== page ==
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Marines From ‘Darkhorse’ Battalion Reunite At Camp Pendleton

Photo by Alison St John

From left, Carlos Garcia, Derek Goodridge and Michael Spivey reunite at Camp Pendleton for a "Darkhorse" Battalion reunion, April 29, 2016. All lost limbs to improvised explosive devices while fighting in Afghanistan with the 3rd Battalion, 5th Marine Regiment.

The "Darkhorse" Battalion — the 3rd Battalion, 5th Marine Regiment — suffered more casualties during the war in Afghanistan than any other Marine Corps unit. Many of the survivors reunited Friday and Saturday at Camp Pendleton.

Marines From 'Darkhorse' Battalion Reunite At Camp Pendleton


Alison St John, North County bureau reporter, KPBS


Among those who gathered Friday under the trees at a quiet spot on base was Karen Kelly, wife of Gen. John Kelly and one of the mothers whose son never came back from Afghanistan. First Lt. Robert Kelly was among the 25 killed during the seven-month deployment in Sangin in Helmand province between 2010 and 2011.

“Because of the loss — just the numbers alone — we all have bonded,” Kelly said. “I’m very good friends with a lot of Rob’s Marines and he’s just never forgotten. The things that they tell me about him — and all these moms would say the same thing — you really find out about who your child was, after you lose them. And he makes me very proud of the man he became.”

Almost 200 members of the unit were injured — 35 of them lost limbs, mostly due to improvised explosive devices.

Michael Spivey is missing his left arm, though he doesn’t let that stop him: He’s competing for a spot in snowboarding at the Paralympics. He spent much of his time at the reunion with buddies who are also missing limbs. He said in some ways, keeping connected to his friends after they returned from Afghanistan was easier for him than it is for those who were not physically injured.

Photo by Alison St John

Karen Kelly, who lost her son, 1st Lt. Rob Kelly, in Afghanistan in 2010, attends a reunion at Camp Pendleton of the 3rd Battalion, 5th Marine Regiment known as the "Darkhorse" Battalion, April 29, 2016.

“A lot of us got injured so we all went to the same hospital. So we had that built-in camaraderie, so we sill keep in touch,” Spivey said. “But a lot of the guys at the unit — as soon as they got back, they were going to a different unit. Or they would get out and nobody really knew what was going on."

Even though the Taliban are now making inroads again in Sangin where he lost his arm, Spivey said it was worth it.

“Because there’s a generation now that actually got to go to school and their families got to farm,” Spivey said. “And put in plants that they wanted to, instead of something that someone else made them plant because they wanted to have a foot in the drug trade. Once you get that little bit of taste, that generation is going to be like, ‘This isn’t the way it’s supposed to be. When we were kids, were able to do what we wanted.’ Hopefully that’ll create a drive in them to take over for their own country.”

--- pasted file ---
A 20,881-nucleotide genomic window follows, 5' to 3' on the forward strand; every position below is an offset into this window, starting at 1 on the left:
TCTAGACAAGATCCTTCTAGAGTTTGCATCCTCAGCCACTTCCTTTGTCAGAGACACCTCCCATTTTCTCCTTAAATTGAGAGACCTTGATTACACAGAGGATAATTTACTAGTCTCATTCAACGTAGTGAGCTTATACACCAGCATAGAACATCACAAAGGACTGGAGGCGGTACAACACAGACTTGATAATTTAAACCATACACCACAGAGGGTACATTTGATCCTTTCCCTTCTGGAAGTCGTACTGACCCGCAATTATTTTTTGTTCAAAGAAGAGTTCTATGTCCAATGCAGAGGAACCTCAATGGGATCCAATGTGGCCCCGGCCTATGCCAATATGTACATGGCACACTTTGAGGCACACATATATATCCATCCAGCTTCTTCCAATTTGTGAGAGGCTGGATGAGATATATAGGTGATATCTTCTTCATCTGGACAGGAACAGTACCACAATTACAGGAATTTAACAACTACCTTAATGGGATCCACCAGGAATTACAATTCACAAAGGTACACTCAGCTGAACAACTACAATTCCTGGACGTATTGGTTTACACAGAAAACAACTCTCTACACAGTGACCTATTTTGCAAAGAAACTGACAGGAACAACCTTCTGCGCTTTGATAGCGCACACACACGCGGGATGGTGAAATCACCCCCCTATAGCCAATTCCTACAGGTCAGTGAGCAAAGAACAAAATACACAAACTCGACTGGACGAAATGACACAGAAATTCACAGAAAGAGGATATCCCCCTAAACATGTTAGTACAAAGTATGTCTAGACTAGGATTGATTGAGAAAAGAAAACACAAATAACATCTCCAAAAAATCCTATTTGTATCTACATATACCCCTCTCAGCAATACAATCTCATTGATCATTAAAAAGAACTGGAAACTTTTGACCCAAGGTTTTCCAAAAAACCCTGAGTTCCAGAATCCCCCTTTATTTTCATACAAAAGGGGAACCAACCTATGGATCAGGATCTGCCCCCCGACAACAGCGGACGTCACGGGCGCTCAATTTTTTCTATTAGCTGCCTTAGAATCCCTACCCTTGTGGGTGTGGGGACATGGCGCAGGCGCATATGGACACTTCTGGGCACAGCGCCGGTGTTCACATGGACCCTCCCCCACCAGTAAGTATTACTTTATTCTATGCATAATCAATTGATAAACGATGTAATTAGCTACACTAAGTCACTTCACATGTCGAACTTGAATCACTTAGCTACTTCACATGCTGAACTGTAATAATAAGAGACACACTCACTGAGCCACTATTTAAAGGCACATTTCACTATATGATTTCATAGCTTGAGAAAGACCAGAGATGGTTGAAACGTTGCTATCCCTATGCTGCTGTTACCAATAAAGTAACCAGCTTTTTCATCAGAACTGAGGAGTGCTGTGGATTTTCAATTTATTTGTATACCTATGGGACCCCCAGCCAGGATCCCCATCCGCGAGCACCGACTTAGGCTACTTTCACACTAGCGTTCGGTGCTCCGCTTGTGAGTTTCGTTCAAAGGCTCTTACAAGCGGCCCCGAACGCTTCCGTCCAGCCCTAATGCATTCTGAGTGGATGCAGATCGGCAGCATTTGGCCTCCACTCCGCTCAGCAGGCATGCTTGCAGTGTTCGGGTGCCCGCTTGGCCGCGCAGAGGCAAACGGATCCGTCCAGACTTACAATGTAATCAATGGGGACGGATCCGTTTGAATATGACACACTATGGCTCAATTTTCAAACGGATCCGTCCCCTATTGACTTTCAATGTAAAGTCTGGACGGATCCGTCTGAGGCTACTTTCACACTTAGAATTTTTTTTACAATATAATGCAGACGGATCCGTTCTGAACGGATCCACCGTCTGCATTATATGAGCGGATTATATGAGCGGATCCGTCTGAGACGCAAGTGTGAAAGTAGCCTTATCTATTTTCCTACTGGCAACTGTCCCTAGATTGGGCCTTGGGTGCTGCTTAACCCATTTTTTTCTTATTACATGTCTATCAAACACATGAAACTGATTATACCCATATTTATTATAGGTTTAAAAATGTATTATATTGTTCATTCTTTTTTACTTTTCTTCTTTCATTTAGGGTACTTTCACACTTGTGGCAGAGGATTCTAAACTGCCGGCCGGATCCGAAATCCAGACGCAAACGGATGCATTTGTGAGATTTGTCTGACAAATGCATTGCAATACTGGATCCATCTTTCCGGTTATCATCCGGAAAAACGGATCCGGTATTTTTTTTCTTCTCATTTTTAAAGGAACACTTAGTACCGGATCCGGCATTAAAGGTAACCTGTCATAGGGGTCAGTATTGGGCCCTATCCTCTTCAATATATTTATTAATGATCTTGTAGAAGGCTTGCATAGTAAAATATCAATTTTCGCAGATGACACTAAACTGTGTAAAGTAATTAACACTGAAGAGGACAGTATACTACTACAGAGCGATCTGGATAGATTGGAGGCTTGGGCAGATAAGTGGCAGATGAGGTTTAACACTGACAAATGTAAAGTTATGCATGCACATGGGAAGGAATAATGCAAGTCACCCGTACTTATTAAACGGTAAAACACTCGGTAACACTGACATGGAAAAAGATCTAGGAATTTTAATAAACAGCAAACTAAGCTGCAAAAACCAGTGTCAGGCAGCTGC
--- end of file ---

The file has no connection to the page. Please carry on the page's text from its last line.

Col. Jason Morris led the Darkhorse Battalion during its deployment conducting counterinsurgency operations in Sangin. He presided over the reunion and told the assembled Marines and family members that they have much to be proud of.

“It was the first time, after we were done, that the Afghans had had the opportunity to live out from under the strangle hold of the Taliban for some 20 years," Morris said. "We went there to fight and we did. We kicked ass.”

Photo by Alison St John

Col. Jason Morris stands by a memorial wall at Camp Pendleton for the 3rd Battalion, 5th Marine Regiment, April 29, 2016. Morris led the unit known as the "Darkhorse" Battalion during their deployment in Sangin, Afghanistan, in 2010.

Standing under a tree as the crowd gathered to eat barbecue, Morris said one of the reasons he wanted to attend the reunion is because the unit has lost more members since they returned.

“That’s why we decided we need to get the guys together,” Morris said. “We have had three or four suicides over the last four or five years — some of them, people didn’t even know about. Maybe squad mates knew about it, but we’re trying to energize our communication networks and those same relationships, to make sure we don’t have people falling though the cracks.”

Morris said Marine Commandant Bob Neller is encouraging reunions like this one as a kind of pilot project, to build better support networks for Marines and families dealing with the aftermath of their experiences.

“We’re trying to facilitate getting them together and rebuilding those relationships that they had during what was probably the defining moment of their lives,” Morris said. “We really hope that that acts as an emotional buffer for them, if they’re having a problem, (because) we don’t want to lose any more.”


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